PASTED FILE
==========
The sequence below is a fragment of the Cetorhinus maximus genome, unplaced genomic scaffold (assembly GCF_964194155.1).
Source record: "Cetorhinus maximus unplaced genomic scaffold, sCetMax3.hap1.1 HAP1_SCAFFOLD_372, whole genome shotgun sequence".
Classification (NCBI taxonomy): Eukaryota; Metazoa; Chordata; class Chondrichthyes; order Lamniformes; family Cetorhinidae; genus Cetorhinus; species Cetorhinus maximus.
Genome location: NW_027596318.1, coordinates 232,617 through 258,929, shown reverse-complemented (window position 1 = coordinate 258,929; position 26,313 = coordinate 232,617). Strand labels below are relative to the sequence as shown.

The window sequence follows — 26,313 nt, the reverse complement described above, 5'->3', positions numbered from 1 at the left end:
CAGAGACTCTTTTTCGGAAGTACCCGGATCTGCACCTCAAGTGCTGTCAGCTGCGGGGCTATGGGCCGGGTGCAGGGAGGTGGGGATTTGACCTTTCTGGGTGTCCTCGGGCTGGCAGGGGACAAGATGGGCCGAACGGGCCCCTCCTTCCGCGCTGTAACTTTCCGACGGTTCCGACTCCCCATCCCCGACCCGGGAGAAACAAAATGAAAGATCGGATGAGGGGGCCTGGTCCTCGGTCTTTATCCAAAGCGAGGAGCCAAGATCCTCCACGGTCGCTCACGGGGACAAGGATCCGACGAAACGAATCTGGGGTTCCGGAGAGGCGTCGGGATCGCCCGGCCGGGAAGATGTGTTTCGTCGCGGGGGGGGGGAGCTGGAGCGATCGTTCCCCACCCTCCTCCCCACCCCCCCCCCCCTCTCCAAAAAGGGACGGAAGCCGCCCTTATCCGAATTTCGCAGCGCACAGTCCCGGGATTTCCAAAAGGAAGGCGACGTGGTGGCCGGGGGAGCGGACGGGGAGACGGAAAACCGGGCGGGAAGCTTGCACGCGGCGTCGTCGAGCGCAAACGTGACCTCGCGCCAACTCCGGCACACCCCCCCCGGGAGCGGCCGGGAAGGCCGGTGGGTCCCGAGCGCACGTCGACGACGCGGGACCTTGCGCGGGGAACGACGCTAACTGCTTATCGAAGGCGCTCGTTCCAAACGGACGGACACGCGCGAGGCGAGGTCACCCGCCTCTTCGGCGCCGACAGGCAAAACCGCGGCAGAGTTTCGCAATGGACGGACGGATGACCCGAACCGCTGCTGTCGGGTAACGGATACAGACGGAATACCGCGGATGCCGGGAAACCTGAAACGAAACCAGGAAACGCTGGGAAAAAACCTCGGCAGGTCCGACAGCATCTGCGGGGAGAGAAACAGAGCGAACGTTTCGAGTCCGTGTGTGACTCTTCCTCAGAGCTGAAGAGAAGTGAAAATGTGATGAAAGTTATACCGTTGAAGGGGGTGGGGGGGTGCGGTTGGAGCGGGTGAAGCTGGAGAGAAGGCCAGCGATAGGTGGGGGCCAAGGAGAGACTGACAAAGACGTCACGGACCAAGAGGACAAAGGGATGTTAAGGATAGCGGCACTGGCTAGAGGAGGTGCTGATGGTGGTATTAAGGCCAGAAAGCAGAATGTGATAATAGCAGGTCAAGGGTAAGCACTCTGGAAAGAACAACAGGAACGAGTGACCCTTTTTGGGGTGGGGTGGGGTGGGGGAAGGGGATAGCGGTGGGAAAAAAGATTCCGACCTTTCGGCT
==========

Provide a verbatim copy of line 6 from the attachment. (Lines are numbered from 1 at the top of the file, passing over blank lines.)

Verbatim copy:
CAGAGACTCTTTTTCGGAAGTACCCGGATCTGCACCTCAAGTGCTGTCAGCTGCGGGGCTATGGGCCGGGTGCAGGGAGGTGGGGATTTGACCTTTCTGGGTGTCCTCGGGCTGGCAGGGGACAAGATGGGCCGAACGGGCCCCTCCTTCCGCGCTGTAACTTTCCGACGGTTCCGACTCCCCATCCCCGACCCGGGAGAAACAAAATGAAAGATCGGATGAGGGGGCCTGGTCCTCGGTCTTTATCCAAAGCGAGGAGCCAAGATCCTCCACGGTCGCTCACGGGGACAAGGATCCGACGAAACGAATCTGGGGTTCCGGAGAGGCGTCGGGATCGCCCGGCCGGGAAGATGTGTTTCGTCGCGGGGGGGGGGAGCTGGAGCGATCGTTCCCCACCCTCCTCCCCACCCCCCCCCCCCTCTCCAAAAAGGGACGGAAGCCGCCCTTATCCGAATTTCGCAGCGCACAGTCCCGGGATTTCCAAAAGGAAGGCGACGTGGTGGCCGGGGGAGCGGACGGGGAGACGGAAAACCGGGCGGGAAGCTTGCACGCGGCGTCGTCGAGCGCAAACGTGACCTCGCGCCAACTCCGGCACACCCCCCCCGGGAGCGGCCGGGAAGGCCGGTGGGTCCCGAGCGCACGTCGACGACGCGGGACCTTGCGCGGGGAACGACGCTAACTGCTTATCGAAGGCGCTCGTTCCAAACGGACGGACACGCGCGAGGCGAGGTCACCCGCCTCTTCGGCGCCGACAGGCAAAACCGCGGCAGAGTTTCGCAATGGACGGACGGATGACCCGAACCGCTGCTGTCGGGTAACGGATACAGACGGAATACCGCGGATGCCGGGAAACCTGAAACGAAACCAGGAAACGCTGGGAAAAAACCTCGGCAGGTCCGACAGCATCTGCGGGGAGAGAAACAGAGCGAACGTTTCGAGTCCGTGTGTGACTCTTCCTCAGAGCTGAAGAGAAGTGAAAATGTGATGAAAGTTATACCGTTGAAGGGGGTGGGGGGGTGCGGTTGGAGCGGGTGAAGCTGGAGAGAAGGCCAGCGATAGGTGGGGGCCAAGGAGAGACTGACAAAGACGTCACGGACCAAGAGGACAAAGGGATGTTAAGGATAGCGGCACTGGCTAGAGGAGGTGCTGATGGTGGTATTAAGGCCAGAAAGCAGAATGTGATAATAGCAGGTCAAGGGTAAGCACTCTGGAAAGAACAACAGGAACGAGTGACCCTTTTTGGGGTGGGGTGGGGTGGGGGAAGGGGATAGCGGTGGGAAAAAAGATTCCGACCTTTCGGCT